How Many Teens Have Sex: Frequency, Partner Counts & More

In America, about 70% of teens have had penile-vaginal intercourse by the age of 19, and 54.3% of teens reported using a condom the last time they had sex.
split screen image featuring a bar graph on the left depicting sexual orientation among teenagers with about 75% identifying as heterosexual, about 12% identifying as bisexual, about 3% identifying as gay or lesbian, and about 9% identifying as other, with a photograph of two teenage girls sitting closely together on the right, with one leaning over to whisper into the other's ear like they're talking about sex
Updated:October 2023

Sexual education in high school is extremely important since the majority of today’s youth lose their virginity while they’re in high school. [1]

By age 19, about 70% of teens have had penile-vaginal intercourse. [1]

It’s quite common for young adolescents to begin to examine their sexual orientation, sexual preferences, and sexual desires when they are teenagers.

Key Statistics To Know:

  • About half of teens (54% female, 52% male) have had some type of sexual experience between the ages of 15 and 19 (penile-vaginal sex, oral sex, anal sex, or a sexual experience with a same-sex partner). [1]
  • By age 19, about 70% of teens have had penile-vaginal intercourse at some point in their lifetime. [1]
  • Only 6% of teen high school students had had four or more sexual partners. [7]
  • Among sexually experienced teens, 70% of females and 56% of males report that their first sexual encounter was with a steady partner. [13]
  • Approximately 75% of teens aged 14-18 identify as heterosexual, meaning that about 1-in-4 teens claim to be something other than “straight.” [6]
  • About 12% of teens consider themselves bisexual. [6]
  • 54.3 % of teens reported using a condom the last time they had sexual intercourse, while 11.9% reported using no method to prevent pregnancy during their last sexual intercourse. [10]
  • Only about 5% of teens got tested for STDs in the last year. [7]
  • Teen pregnancy rates have declined significantly since 1991, and are now at historic lows for all racial/ethnic groups [5, 12].
  • Teen pregnancy rates have declined, in part, due to the increased use of contraception among teens. [12]

During adolescence, teenagers aged 13 to 19 years may start to experiment with their sexuality and have sex, either with or without their parents’ knowledge.

“The age of first sex has been increasing over the last few years,” Dr. Susan Milstein, a sex educator on our medical review board, said.

“While they may start to experiment with sex play and relationships, it’s becoming less typical for them to have [penis-in-vagina] sex,” she noted.

Although teen pregnancy rates have declined (in part) as a result of increased contraception use, “rates are also decreasing because of delaying [the] first sexual experience,” she explained.

In this article, we’ll highlight key statistics relating to teenage sex, including when teens start engaging in sexual behaviors, how many partners they have, their orientations, and safe sex practices.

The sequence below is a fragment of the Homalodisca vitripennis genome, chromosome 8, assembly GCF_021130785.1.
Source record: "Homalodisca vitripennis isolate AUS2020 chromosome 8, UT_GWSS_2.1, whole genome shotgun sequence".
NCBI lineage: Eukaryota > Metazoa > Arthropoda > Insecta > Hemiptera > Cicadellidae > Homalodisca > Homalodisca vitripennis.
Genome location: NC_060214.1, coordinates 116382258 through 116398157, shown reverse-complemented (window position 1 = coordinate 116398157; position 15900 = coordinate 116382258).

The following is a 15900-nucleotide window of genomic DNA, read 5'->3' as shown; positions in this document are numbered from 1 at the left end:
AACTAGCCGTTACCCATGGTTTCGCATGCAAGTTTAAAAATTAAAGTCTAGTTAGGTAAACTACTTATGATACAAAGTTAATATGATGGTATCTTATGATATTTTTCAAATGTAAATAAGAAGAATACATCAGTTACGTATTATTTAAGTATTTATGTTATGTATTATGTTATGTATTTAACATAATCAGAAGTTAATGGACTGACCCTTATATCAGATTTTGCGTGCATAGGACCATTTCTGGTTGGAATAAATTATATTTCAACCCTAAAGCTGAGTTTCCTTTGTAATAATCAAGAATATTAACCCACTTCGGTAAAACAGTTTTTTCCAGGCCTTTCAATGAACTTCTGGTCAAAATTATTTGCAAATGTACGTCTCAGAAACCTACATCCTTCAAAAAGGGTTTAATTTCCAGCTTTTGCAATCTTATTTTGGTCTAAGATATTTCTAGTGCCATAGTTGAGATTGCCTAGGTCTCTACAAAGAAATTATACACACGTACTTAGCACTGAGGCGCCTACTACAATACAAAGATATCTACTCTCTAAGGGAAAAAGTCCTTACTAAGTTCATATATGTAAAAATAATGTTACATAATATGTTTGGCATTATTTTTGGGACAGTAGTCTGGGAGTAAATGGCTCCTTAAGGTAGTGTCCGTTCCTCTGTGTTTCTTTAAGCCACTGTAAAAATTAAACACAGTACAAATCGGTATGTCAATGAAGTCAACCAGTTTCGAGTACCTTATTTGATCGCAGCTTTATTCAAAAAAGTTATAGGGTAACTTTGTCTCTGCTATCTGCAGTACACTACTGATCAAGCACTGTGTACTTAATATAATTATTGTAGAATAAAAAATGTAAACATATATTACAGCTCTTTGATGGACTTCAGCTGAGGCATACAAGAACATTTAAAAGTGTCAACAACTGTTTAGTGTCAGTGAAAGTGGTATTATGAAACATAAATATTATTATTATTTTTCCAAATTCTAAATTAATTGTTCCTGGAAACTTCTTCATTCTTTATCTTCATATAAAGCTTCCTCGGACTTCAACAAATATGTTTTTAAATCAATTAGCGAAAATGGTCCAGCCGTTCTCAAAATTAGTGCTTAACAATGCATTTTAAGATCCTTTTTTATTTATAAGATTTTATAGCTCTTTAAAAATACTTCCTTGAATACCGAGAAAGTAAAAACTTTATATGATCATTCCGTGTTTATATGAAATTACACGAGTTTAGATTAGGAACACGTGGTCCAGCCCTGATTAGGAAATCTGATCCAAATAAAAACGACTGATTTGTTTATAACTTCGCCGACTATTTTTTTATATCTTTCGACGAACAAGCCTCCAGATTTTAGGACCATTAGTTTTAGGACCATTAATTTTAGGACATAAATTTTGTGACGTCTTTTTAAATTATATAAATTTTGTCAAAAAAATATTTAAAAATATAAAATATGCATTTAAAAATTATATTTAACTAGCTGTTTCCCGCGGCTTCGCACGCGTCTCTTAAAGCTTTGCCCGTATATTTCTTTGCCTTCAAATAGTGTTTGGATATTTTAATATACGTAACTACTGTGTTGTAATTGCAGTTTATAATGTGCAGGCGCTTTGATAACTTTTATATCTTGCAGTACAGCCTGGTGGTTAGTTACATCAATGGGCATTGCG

When Do Teens Start Having Sex?

bar graph depicting that among teens aged 15 to 19, 54% of females and 52% of males reported having at least one sexual experience (penile-vaginal sex, oral sex, anal sex, or a sexual experience with a same-sex partner)
  • Among those aged 15 to 19, 54% of teenage females and 52% of teenage males have had some type of sexual experience (penile-vaginal sex, oral sex, anal sex, or a sexual experience with a same-sex partner). [1]
  • The most recent Youth Risk Behavior Survey data from 2021 found that over 30% of high school students had already had sex. [7]
  • Another study found that 30% of teens aged 15 to 16 have had sex, but sex is more common among older teens aged 17 to 19. [3]
  • By age 19, about 70% of teens have had penile-vaginal intercourse at some point in their lifetimes. [1]
  • Consensual sexual activity is rare among those 12 and younger; most sexual activity in this age range is non-consensual. [3]

Interest in sexual and romantic relationships among teens starts to develop around the time of puberty, in the “pre-teen” to early teen years.

Younger teens are less likely, but as adolescents near their 20th birthday, most have experienced some form of sexual activity, with a majority engaging in penile-vaginal intercourse.

That said, it isn’t the case that “everybody’s doing it” – by age 19, a sizable minority of 30% have not had vaginal intercourse.

How Many Sexual Partners Do Teens Have?

donut chart depicting that according to the cdc's youth risk behavior survey, only 6% of teenage high school students reported having 4 or more sexual partners
  • Approximately 45% of sexually experienced female teens aged 14-19 reported having at least three different sexual partners. [4]
  • Approximately 55% of sexually experienced male teens aged 14-19 reported having at least three different sexual partners. [4]
  • Among 14 to 19-year-olds with sexual experience, 48.6% of males and 39.4% of females reported having at least 2 partners in the past year. [4]